- Make a to-do list of things you want to get done prior to surgery and start! You won’t be able to accomplish as much post-surgery. Some items you may want to get done include:You will want to stock up on groceries or cook meals prior to your surgery. Many patients enjoy the ease of frozen meals, yogurt, pudding, fruits, soups and anything else that is easy to prepare.
- Clean the house
- Catch up on gardening
- Give the dog a bath
- Clean the litter box
- Wash your car
- Stock up on ice packs, frozen peas and frozen gel packs. You’ll want to use them early and often on your face, neck and ears. It will definitely feel good and keep the swelling down.
- Pack a receptacle with a lid and towel in your car for the ride home from the hospital just in case you feel nauseous. You may want to add a pillow and blanket, but be sure to set up on the ride home to help with the nausea and swelling.
- Get your hair and nails done since it will be a while before you can do either.
- Prepare Power of Attorney for Medical Care and Advance Directives, just in case. Give copies to your doctor and/or surgical center.
- Breathe and relax! Stress can adversely affect your recovery. Try to remember that you will heal, the soreness will subside and you will look great.
During Your Procedure
Anesthesia: Medications are administered for your comfort during the surgical procedure. The choices include intravenous sedation or general anesthesia. Your doctor will recommend the best choice for you.
The Incision: Surgery of the nose is performed either using a closed procedure, where incisions are hidden inside the nose, or an open procedure, where an incision is made across the columella, the narrow strip of tissue that separates the nostrils.
Through these incisions, the soft tissues that cover the nose are gently raised, allowing access to reshape the structure of the nose.
Reshaping the Nose Structure: Surgery of the nose can reduce or augment nasal structures with the use of cartilage grafted from other areas of your body.
Most commonly, pieces of cartilage from the septum, the partition in the middle of the nose, is used for this purpose.
Occasionally a piece of cartilage from the ear and rarely a section of rib cartilage can be used.
Correcting a Deviated Septum: If the septum is deviated, it is now straightened and the projections inside the nose are reduced to improve breathing.
Closing the Incision: Once the underlying structure of the nose is sculpted to the desired shape, nasal skin and tissue is redraped and incisions are closed. Additional incisions may be placed in the natural creases of the nostrils to alter their size.
See the results
Recovery is an important part of any surgery, and you must take the doctor’s orders to heart if you want to heal as quickly as possible.
You will be given specific instructions that may include: how to care for the surgical site, medications to apply or take orally to aid healing and reduce the potential for infection, specific concerns to look for at the surgical site or in overall health, and when to follow up with your plastic surgeon.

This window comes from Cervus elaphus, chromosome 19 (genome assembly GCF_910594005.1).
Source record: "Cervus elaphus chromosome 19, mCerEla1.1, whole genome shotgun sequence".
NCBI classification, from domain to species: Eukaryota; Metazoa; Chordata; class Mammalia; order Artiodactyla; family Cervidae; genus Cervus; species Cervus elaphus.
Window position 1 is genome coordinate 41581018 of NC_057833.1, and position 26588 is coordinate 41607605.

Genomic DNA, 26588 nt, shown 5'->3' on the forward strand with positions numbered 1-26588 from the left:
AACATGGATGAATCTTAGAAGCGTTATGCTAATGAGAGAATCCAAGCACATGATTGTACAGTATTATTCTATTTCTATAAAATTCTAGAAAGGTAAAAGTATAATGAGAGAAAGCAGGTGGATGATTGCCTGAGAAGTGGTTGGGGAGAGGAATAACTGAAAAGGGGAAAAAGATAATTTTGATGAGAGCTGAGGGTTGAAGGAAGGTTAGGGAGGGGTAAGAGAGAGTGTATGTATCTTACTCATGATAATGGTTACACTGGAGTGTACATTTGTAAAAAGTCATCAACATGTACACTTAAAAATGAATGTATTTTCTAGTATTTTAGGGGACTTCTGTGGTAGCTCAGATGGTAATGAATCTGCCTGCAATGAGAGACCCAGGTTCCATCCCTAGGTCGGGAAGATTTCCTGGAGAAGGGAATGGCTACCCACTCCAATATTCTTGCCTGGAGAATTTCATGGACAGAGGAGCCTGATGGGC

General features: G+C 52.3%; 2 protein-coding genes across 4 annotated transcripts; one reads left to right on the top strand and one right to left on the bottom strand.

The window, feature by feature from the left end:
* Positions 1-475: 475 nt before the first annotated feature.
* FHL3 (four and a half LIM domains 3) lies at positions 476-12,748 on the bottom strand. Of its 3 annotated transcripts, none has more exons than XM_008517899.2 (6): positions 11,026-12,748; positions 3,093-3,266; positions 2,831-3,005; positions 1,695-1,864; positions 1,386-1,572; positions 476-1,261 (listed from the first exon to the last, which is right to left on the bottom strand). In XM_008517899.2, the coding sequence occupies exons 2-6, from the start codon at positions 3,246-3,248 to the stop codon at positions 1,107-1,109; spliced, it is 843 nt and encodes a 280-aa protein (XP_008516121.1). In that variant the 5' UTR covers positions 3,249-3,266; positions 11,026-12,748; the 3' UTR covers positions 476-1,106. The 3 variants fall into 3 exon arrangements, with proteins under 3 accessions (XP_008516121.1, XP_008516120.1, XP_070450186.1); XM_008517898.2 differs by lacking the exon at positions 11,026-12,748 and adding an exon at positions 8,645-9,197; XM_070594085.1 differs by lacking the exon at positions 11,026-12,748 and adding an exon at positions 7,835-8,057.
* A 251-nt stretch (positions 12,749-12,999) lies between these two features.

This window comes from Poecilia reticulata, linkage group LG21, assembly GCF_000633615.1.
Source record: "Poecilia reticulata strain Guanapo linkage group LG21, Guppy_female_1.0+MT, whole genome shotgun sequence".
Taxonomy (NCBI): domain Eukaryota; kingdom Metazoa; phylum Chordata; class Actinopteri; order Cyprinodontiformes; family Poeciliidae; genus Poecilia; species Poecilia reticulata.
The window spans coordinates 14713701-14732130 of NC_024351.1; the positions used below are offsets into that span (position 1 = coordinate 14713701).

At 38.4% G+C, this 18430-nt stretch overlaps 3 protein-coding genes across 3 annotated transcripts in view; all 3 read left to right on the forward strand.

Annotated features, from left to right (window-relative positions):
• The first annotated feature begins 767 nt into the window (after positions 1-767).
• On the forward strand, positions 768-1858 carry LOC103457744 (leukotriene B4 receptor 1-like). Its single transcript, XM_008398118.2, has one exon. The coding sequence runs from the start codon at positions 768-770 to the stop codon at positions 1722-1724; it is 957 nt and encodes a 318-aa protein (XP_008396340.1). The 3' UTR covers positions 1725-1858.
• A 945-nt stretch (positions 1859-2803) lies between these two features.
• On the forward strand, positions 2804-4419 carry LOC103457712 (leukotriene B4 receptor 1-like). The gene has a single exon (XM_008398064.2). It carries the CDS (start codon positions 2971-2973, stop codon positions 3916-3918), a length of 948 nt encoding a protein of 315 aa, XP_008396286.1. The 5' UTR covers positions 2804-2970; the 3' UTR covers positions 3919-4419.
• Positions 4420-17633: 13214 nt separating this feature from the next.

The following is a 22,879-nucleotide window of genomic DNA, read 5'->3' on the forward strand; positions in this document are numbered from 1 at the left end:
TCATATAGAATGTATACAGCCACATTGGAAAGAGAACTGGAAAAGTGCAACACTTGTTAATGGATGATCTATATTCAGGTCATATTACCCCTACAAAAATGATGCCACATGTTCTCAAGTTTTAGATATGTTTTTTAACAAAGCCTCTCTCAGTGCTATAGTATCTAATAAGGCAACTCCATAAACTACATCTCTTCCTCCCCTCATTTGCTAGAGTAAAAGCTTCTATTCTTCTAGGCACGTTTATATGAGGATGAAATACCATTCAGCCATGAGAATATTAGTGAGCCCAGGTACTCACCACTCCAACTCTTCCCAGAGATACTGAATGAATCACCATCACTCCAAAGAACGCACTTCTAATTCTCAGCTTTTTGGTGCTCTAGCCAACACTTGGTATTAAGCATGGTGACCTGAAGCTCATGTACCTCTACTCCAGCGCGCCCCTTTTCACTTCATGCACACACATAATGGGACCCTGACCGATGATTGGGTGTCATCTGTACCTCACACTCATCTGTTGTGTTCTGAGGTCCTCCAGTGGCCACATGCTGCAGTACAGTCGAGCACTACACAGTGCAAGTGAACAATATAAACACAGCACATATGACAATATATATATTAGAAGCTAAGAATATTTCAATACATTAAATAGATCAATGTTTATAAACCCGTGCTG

Be sure to ask your plastic surgeon specific questions about what you can expect during your individual recovery period.
- Where will I be taken after my surgery is complete?
- What medication will I be given or prescribed after surgery?
- Will I have dressings/bandages after surgery? When will they be removed?
- Are stitches removed? When?
- When can I resume normal activity and exercise?
- When do I return for follow-up care?
Splints and internal tubes will likely support the nose as it begins to heal for approximately one week.
While initial swelling subsides within a few weeks, it may take up to a year for your new nasal contour to fully refine.
During this time you may notice gradual changes in the appearance of your nose as it refines to a more long-lasting outcome. Swelling may come and go and worsen in the morning during the first year following your nose surgery.
As with every surgery, there are risks involved. Be sure to ask your surgeon about all possible risks and if this procedure is appropriate for you. Risks associated with rhinoplasty include:
- Rupture of small surface vessels of the nose
- Poor wound healing
- Anesthesia risks
- Bleeding (hematoma)
- Nose asymmetry
- Cardiac and pulmonary complications can occur in longer surgical procedures and may be associated with the formation of, or increase in, blood clots in the venous system
- Change in skin sensation (numbness)
- Nasal airway alterations may occur after a rhinoplasty or septoplasty that may interfere with normal passage of air through the nose
- Nasal septal perforation (a hole in the nasal septum) may develop but is rare; additional surgical treatment may be necessary to repair the nasal septum but in some cases, it may be impossible to correct this complication
- Pain, which may persist
- Unfavorable scarring
- Skin contour irregularities
- Skin discoloration and swelling
- Sutures may spontaneously surface through the skin, become visible or produce irritation that require removal
- Possibility of revisional surgery